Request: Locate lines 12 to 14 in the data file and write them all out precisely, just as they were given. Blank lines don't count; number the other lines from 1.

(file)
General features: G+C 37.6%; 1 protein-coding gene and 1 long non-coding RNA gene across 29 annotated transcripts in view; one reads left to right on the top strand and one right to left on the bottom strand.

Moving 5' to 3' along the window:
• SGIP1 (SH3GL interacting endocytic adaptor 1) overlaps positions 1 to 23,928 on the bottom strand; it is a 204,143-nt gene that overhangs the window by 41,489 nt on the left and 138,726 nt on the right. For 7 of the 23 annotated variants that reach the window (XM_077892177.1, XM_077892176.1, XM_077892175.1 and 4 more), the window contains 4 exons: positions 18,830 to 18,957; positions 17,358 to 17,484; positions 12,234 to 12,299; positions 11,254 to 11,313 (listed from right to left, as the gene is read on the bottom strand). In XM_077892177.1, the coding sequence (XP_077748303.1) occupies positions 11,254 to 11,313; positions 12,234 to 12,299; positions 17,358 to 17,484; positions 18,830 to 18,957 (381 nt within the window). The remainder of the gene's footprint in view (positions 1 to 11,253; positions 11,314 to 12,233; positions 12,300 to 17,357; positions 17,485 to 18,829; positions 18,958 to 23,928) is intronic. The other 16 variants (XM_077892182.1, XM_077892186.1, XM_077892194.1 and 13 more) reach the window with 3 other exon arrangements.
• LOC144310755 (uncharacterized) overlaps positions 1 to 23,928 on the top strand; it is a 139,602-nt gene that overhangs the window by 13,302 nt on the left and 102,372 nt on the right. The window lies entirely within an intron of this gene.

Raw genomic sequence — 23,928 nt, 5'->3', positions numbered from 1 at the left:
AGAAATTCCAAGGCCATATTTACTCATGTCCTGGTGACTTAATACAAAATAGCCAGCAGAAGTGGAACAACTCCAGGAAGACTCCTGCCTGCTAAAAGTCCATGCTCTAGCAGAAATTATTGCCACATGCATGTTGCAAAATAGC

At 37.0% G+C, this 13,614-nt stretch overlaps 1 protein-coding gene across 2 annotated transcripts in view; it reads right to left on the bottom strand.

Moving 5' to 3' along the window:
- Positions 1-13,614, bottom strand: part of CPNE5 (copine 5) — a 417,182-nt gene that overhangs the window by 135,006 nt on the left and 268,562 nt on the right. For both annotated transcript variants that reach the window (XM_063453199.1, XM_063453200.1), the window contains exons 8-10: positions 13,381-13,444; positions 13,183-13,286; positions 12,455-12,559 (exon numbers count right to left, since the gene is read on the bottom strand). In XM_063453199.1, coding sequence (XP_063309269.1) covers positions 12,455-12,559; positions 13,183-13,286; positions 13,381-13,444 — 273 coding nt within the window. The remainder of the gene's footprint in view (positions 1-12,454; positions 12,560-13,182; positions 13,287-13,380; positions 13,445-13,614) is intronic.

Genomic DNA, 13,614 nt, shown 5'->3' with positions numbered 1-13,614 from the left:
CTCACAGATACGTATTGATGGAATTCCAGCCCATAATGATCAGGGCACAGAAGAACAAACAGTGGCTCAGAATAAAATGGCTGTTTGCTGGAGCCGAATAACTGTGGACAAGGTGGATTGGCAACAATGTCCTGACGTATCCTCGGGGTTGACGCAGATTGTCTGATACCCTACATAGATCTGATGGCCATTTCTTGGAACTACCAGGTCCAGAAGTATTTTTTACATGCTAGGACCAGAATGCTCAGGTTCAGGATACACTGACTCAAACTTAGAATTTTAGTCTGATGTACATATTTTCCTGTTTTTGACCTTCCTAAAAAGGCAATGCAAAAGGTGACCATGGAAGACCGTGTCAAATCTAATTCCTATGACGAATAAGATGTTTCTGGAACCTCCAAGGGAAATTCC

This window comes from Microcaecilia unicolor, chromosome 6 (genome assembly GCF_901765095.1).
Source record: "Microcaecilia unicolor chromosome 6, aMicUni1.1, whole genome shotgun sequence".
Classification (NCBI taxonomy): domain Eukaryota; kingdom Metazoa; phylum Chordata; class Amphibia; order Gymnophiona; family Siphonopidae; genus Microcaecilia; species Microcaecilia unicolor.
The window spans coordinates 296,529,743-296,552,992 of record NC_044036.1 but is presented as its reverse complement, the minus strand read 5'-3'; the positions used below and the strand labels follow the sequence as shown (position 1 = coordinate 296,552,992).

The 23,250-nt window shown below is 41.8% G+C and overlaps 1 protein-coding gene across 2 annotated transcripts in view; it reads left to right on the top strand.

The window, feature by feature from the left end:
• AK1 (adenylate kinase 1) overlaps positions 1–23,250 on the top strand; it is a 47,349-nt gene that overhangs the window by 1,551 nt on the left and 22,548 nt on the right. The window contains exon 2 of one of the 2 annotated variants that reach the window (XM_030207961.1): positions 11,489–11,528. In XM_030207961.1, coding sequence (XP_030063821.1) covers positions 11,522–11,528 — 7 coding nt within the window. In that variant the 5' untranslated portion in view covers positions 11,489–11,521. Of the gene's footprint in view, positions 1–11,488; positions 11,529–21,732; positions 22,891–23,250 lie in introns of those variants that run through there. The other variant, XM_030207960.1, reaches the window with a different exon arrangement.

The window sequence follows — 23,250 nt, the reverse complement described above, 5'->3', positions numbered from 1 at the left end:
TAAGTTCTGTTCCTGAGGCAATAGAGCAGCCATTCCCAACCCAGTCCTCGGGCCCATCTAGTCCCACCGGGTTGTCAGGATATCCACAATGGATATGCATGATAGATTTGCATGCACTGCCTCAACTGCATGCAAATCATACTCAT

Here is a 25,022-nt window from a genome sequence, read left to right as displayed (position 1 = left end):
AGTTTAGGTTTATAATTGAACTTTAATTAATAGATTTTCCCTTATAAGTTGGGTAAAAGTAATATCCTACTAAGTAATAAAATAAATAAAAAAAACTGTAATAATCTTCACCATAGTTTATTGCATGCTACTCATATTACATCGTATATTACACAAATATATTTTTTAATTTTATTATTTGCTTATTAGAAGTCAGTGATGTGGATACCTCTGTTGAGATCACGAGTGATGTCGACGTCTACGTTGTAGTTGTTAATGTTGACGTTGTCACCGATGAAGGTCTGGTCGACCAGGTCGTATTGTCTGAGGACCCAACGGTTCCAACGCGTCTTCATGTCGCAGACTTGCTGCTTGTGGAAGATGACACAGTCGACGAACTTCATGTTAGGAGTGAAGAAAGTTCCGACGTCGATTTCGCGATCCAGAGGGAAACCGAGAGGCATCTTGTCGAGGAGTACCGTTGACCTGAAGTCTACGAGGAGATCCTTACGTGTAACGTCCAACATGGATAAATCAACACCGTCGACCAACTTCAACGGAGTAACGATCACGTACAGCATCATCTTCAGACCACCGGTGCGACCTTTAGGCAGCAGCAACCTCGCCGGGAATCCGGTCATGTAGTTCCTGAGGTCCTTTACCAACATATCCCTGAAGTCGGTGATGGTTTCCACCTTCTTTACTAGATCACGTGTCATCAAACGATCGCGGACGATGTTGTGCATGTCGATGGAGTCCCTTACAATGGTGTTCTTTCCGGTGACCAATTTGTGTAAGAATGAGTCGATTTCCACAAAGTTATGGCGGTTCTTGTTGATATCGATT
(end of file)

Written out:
This window comes from Microcaecilia unicolor, chromosome 6 (genome assembly GCF_901765095.1).
Source record: "Microcaecilia unicolor chromosome 6, aMicUni1.1, whole genome shotgun sequence".
Classification (NCBI taxonomy): domain Eukaryota; kingdom Metazoa; phylum Chordata; class Amphibia; order Gymnophiona; family Siphonopidae; genus Microcaecilia; species Microcaecilia unicolor.